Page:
Paul McCartney's ex-wife Heather Mills said on Thursday that an infamous voicemail of hers was obtained illegally by Piers Morgan, now a talk show host on CNN.
Before winning Celebrity Apprentice as a non-celebrity and moving on to the job with CNN, Morgan spent years as a tabloid newspaper editor in Great Britain.
Mills' infamous voicemail of McCartney begging her for forgiveness was obtained illegally, she says. Morgan has boasted in the past of hearing the recording.
Morgan has consistently denied he authorized the use of hacking in his tabloid days, but has not offered an explanation for how he came to hear the message.
The voicemail was left on Heather Mills' mobile phone.
The accusation has dragged Morgan back into the phone hacking scandal that damaged Rupert Murdoch's media empire and shut down The News of the World.
Giving evidence to an inquiry into British media ethics, Mills said she had left a house she shared with McCartney in early 2001 after they had had a fight.
She says she then turned her phone off, and the next morning, she had received 25 messages on her phone, all of which appeared to have been listened to.Later that day, a reporter called her to say he had heard the couple had argued and that Paul McCartney had left a message in which he even sang to her.
This, she said, could only have come from her phone being hacked.
The reporter was from the Trinity Mirror Group though not from the Daily Mirror, one of the group's papers, which Morgan edited from 1995-2004.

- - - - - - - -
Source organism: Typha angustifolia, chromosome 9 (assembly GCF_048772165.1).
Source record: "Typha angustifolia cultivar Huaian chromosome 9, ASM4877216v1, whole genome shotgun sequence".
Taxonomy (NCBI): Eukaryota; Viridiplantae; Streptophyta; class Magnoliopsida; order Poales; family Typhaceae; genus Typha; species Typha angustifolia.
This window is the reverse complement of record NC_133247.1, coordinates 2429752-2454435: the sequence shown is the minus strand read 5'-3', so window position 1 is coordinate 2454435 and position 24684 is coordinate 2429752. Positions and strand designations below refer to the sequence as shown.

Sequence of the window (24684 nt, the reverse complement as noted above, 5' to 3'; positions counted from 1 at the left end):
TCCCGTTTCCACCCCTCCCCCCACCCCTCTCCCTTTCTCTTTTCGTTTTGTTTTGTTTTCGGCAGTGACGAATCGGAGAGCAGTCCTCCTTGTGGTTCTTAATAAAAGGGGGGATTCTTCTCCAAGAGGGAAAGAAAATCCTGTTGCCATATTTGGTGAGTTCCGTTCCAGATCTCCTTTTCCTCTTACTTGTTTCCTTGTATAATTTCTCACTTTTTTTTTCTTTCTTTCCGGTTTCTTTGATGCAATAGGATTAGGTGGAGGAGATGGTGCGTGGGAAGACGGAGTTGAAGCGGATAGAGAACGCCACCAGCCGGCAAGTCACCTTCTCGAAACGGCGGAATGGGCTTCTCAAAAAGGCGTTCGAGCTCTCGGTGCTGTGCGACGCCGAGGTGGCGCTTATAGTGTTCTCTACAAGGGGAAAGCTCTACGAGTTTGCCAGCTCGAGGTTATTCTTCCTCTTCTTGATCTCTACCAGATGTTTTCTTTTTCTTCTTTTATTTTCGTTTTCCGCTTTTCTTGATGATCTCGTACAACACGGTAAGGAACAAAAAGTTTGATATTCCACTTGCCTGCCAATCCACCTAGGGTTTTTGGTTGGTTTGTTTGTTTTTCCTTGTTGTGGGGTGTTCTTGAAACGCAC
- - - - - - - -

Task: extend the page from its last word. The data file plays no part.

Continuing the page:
Asked if she had ever made a recording of Paul McCartney's call or had played it to Piers Morgan herself, Heather Mills said succinctly: "Never."
Mills, who married McCartney in 2002 and divorced six years later, said Morgan, "a man that has written nothing but awful things about me for years."
The 44-year-old went on to say that Morgan would have relished telling the story ad nauseam if she had replayed a personal voicemail message to him.
Morgan, who bragged about hearing the message in a newspaper column in 2006, has refused to say who had played him the recorded message.
Morgan also edited the now defunct News of the World tabloid at the centre of the hacking scandal from 1994-1995, before the practice became rife.
He has boasted that he knew about phone-hacking well before the scandal broke, but subsequently said he was referring to rumors of such hacking.
Morgan has written in his diaries about a "little trick" for eavesdropping on voicemails that he heard of as early as 2001. He did not elaborate.